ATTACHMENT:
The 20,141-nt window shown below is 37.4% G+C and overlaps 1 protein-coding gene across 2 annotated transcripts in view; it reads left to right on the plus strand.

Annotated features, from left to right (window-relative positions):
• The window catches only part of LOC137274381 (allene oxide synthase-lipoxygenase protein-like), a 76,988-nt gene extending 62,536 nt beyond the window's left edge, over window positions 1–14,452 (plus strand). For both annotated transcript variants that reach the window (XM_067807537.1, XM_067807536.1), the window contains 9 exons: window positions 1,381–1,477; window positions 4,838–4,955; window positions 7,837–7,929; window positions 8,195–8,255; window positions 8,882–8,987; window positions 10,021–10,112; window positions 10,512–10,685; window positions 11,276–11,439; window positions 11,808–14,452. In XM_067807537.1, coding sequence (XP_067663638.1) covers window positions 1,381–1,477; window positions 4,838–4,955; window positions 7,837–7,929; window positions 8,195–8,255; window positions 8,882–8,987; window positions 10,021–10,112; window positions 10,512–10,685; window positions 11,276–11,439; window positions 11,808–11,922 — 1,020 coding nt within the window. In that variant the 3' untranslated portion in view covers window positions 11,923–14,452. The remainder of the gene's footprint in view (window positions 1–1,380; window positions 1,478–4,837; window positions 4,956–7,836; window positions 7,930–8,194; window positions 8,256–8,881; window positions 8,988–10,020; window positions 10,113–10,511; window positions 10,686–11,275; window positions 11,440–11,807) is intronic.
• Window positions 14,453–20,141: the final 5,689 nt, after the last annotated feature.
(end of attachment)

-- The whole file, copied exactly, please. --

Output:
The 20,141-nt window shown below is 37.4% G+C and overlaps 1 protein-coding gene across 2 annotated transcripts in view; it reads left to right on the plus strand.

Annotated features, from left to right (window-relative positions):
• The window catches only part of LOC137274381 (allene oxide synthase-lipoxygenase protein-like), a 76,988-nt gene extending 62,536 nt beyond the window's left edge, over window positions 1–14,452 (plus strand). For both annotated transcript variants that reach the window (XM_067807537.1, XM_067807536.1), the window contains 9 exons: window positions 1,381–1,477; window positions 4,838–4,955; window positions 7,837–7,929; window positions 8,195–8,255; window positions 8,882–8,987; window positions 10,021–10,112; window positions 10,512–10,685; window positions 11,276–11,439; window positions 11,808–14,452. In XM_067807537.1, coding sequence (XP_067663638.1) covers window positions 1,381–1,477; window positions 4,838–4,955; window positions 7,837–7,929; window positions 8,195–8,255; window positions 8,882–8,987; window positions 10,021–10,112; window positions 10,512–10,685; window positions 11,276–11,439; window positions 11,808–11,922 — 1,020 coding nt within the window. In that variant the 3' untranslated portion in view covers window positions 11,923–14,452. The remainder of the gene's footprint in view (window positions 1–1,380; window positions 1,478–4,837; window positions 4,956–7,836; window positions 7,930–8,194; window positions 8,256–8,881; window positions 8,988–10,020; window positions 10,113–10,511; window positions 10,686–11,275; window positions 11,440–11,807) is intronic.
• Window positions 14,453–20,141: the final 5,689 nt, after the last annotated feature.